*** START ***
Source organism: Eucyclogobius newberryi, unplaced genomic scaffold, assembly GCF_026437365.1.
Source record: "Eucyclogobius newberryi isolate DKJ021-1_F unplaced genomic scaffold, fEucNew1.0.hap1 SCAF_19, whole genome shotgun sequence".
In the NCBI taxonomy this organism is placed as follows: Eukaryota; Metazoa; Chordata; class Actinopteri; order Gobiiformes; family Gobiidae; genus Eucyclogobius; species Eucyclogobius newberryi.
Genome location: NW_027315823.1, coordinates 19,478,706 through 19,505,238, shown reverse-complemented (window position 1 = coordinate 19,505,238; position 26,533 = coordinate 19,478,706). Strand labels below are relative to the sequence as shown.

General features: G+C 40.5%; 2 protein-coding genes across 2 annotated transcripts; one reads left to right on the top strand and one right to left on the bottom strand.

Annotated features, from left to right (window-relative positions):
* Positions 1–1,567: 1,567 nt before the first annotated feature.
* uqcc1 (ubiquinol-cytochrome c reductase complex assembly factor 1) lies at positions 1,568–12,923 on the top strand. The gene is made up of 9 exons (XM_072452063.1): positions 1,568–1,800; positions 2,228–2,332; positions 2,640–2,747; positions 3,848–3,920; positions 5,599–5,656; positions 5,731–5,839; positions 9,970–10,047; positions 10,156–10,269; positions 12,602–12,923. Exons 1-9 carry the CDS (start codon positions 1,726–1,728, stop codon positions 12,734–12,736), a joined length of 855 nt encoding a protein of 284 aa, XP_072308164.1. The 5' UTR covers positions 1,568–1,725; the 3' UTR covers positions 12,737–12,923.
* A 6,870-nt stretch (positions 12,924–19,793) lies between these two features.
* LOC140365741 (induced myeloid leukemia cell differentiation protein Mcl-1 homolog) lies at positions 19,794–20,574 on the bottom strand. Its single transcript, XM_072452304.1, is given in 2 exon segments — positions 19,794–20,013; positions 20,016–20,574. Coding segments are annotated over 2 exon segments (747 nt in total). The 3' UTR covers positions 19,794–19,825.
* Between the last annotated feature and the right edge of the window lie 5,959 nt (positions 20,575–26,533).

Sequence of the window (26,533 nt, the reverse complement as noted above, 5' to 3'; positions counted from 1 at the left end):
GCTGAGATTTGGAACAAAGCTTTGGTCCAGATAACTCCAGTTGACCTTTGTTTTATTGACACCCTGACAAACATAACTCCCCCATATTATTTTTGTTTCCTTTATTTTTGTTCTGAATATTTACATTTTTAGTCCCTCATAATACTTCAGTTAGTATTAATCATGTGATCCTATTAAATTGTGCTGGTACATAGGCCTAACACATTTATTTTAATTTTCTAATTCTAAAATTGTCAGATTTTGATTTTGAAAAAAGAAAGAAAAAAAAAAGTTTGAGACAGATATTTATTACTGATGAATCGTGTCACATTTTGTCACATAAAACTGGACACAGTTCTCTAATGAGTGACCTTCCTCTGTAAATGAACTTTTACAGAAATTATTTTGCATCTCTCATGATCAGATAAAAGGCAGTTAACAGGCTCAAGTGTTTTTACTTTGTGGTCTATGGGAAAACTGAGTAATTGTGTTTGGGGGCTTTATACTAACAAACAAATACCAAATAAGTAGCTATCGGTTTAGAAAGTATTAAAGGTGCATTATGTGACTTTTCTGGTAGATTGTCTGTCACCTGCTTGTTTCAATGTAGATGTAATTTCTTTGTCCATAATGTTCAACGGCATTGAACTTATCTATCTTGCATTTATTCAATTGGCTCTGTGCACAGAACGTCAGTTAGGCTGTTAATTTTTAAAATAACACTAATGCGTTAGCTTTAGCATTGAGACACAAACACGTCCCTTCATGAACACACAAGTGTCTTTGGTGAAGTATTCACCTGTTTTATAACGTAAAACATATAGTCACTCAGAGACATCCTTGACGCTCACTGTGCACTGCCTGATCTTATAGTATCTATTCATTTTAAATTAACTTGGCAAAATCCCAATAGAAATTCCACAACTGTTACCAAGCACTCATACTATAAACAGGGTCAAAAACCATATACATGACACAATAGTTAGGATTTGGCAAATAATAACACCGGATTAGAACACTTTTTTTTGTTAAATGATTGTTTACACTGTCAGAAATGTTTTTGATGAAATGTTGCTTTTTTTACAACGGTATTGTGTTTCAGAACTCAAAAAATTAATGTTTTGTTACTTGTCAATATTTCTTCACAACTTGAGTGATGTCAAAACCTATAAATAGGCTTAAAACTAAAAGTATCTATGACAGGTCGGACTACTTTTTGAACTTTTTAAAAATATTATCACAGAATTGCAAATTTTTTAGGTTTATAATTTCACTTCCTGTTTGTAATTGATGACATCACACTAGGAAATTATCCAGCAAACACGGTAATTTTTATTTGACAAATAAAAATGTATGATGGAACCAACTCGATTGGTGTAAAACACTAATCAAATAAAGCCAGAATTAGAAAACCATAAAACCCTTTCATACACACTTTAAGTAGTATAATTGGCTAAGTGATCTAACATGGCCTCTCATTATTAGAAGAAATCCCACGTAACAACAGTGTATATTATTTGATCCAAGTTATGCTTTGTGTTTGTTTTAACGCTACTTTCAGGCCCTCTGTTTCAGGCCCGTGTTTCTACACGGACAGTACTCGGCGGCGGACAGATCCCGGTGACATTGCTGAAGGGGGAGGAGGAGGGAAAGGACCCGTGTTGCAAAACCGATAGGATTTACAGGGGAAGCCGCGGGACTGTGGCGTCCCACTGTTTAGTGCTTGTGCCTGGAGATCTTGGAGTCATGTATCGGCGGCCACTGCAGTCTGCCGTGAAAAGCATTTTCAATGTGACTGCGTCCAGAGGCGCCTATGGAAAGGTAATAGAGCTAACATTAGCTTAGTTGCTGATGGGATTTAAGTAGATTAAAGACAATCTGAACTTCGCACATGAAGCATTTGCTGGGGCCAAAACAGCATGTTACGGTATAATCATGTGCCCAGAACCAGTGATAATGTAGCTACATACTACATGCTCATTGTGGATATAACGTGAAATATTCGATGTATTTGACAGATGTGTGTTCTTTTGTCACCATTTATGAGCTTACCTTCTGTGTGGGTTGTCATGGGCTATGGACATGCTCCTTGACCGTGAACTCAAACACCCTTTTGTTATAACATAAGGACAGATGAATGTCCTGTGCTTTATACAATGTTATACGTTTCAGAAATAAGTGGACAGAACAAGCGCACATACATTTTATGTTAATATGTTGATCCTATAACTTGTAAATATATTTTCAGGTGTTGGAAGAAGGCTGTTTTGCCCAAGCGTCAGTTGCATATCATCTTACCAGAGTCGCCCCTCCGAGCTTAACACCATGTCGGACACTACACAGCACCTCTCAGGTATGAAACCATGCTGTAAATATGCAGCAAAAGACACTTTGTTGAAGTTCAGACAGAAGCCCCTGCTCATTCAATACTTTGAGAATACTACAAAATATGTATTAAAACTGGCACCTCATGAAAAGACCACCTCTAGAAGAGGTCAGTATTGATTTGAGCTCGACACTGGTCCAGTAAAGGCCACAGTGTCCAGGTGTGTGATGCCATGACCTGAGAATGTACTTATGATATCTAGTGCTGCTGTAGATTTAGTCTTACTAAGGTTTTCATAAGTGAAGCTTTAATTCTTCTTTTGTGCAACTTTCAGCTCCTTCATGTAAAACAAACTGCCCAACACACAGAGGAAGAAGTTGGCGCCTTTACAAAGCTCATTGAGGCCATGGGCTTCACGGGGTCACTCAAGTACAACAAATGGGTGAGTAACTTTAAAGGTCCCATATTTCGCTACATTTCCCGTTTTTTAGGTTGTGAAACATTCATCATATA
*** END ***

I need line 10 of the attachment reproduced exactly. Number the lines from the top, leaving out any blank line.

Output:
* LOC140365741 (induced myeloid leukemia cell differentiation protein Mcl-1 homolog) lies at positions 19,794–20,574 on the bottom strand. Its single transcript, XM_072452304.1, is given in 2 exon segments — positions 19,794–20,013; positions 20,016–20,574. Coding segments are annotated over 2 exon segments (747 nt in total). The 3' UTR covers positions 19,794–19,825.